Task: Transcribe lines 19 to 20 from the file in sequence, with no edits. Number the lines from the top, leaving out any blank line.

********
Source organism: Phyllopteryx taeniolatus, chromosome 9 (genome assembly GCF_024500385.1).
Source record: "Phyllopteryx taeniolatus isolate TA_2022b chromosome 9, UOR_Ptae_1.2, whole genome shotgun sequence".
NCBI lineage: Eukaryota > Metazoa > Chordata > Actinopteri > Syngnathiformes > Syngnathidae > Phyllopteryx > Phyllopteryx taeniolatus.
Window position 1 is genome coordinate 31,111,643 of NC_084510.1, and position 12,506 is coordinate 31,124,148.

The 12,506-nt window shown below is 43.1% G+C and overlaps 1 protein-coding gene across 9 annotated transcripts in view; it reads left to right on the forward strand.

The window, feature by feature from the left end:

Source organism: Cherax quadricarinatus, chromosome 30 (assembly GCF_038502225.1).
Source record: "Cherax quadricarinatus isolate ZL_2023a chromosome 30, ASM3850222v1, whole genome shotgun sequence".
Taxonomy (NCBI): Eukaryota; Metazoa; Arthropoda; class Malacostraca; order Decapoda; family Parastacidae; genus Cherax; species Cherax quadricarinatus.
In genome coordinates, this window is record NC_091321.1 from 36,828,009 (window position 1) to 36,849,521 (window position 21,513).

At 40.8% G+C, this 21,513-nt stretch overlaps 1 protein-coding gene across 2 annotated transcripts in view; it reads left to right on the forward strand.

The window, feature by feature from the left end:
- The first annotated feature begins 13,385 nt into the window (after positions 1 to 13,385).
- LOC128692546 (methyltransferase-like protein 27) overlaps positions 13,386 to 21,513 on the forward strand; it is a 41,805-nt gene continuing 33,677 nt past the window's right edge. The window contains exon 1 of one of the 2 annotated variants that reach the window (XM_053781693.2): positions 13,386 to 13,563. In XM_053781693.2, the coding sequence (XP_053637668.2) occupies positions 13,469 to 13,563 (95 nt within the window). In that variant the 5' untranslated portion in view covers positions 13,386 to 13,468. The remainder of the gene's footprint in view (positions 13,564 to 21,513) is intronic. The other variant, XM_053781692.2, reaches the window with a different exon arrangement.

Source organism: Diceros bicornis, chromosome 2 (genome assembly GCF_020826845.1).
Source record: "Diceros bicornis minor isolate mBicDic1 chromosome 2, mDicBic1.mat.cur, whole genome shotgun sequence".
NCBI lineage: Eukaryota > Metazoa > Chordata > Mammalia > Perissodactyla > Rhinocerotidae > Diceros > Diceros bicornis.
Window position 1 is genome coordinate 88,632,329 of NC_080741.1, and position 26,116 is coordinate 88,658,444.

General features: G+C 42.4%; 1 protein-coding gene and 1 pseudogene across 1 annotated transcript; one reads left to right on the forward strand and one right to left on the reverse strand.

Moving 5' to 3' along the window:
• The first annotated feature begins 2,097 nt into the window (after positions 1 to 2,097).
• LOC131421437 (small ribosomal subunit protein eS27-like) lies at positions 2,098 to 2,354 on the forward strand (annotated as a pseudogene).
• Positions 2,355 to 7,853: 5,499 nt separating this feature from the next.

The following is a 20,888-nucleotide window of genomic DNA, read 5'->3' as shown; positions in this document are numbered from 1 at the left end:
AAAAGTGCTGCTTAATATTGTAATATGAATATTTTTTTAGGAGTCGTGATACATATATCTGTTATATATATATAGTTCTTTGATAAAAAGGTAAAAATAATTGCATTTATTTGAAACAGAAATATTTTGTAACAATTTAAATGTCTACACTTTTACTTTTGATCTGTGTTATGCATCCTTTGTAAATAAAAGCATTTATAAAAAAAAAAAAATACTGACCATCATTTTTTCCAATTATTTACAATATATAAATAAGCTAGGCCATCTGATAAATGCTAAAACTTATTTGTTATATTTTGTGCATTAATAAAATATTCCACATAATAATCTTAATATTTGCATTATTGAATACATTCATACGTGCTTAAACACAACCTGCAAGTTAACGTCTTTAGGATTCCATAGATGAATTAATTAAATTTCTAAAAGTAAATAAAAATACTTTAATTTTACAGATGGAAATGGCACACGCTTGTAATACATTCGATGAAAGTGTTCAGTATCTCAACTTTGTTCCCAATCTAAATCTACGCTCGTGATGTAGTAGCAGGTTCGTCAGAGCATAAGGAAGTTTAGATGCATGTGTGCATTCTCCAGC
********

General features: G+C 42.4%; 1 protein-coding gene and 1 pseudogene across 1 annotated transcript; one reads left to right on the forward strand and one right to left on the reverse strand.

Moving 5' to 3' along the window: